Hunting For Book-Titles
The host must prepare beforehand pictures, cut from magazine advertisements and miscellaneous articles, suggestive of the titles of books. These are arranged around the room, some on tables, some on the wall, and in any place, so all the guests can see them. All the articles are numbered. The guests are handed pencil and paper and the host announces that all the articles represent the title of some book and when guessed the names are to be written opposite their corresponding numbers. Allow half an hour for the hunt, and when the time is up the host reads the correct list and the player who has guessed the largest number correctly, deserves a prize. Examples--A large bow of orange ribbon pinned on a curtain, immediately suggests 'A Bow of Orange Ribbon,' by Amelia Barr. A picture of several boys suggests 'Little Men,' by Louisa M. Alcott. A picture of Gen. Grant cut in half suggests 'Half a Hero.'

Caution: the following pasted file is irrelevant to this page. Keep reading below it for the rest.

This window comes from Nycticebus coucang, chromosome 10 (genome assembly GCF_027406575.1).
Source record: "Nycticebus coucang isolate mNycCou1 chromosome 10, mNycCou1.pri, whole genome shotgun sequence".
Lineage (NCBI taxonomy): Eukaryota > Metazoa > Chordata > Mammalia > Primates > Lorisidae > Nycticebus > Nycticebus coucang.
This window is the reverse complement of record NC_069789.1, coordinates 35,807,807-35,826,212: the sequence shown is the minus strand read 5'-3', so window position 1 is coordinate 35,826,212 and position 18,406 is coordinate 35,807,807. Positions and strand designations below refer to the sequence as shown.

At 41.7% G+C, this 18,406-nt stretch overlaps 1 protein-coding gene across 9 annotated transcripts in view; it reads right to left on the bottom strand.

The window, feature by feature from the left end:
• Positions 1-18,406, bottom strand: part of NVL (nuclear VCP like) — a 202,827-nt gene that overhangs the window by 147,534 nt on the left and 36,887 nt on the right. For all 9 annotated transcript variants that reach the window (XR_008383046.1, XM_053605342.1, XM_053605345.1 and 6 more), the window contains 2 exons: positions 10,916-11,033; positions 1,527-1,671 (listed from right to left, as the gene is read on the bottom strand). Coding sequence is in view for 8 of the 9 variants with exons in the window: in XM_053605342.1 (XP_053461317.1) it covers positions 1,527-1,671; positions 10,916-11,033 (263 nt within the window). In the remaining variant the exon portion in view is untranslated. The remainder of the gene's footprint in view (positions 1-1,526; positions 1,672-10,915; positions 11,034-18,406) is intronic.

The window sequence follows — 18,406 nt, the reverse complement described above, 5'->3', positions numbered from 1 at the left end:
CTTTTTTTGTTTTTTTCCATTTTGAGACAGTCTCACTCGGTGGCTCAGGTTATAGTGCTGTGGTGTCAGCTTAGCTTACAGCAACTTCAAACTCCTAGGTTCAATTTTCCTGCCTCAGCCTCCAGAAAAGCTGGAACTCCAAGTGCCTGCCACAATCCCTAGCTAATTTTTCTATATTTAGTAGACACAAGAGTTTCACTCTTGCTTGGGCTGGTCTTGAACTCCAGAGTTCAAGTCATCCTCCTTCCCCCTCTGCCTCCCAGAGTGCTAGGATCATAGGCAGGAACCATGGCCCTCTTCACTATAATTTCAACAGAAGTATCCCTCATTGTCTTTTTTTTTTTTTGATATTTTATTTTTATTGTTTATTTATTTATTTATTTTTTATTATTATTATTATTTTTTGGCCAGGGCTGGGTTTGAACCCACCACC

Need a suggestion? Then try this game ....
Select a number of small fruit baskets, all the same size, and have a box of checkers handy. Suppose you have five, on the bottom of one mark 20, on another 15, on two, 5; and on the other, 0. Place the baskets in a row on the floor so their numbers cannot be seen. Choose sides, giving the red checkers to the leader of one side and the black checkers to the other. One side lines up about 10 ft. away from the baskets, the leader giving each player a checker; if there are any left he keeps them and has the privilege of throwing them. Each one in turn throws his checker into any basket, trusting to luck that they fall into a basket with a number on it. When all have played the leader turns up each basket to see its number and counts the number of checkers thrown into it. If there were two in basket No. 20, it would count 40; if 3 in one basket No. 5, it would be 15; if four in the other basket No. 5, 20; and if there were 3 in basket 0, it would count nothing. Thus the score for that side is 75. The players on the other side line up and play as the others did. The order of the baskets must be changed by someone not of that side, so no one knows which is which. Their score is added up. The game continues until a certain number, 300 or 500, has been reached. The side scoring that number of points first is victorious.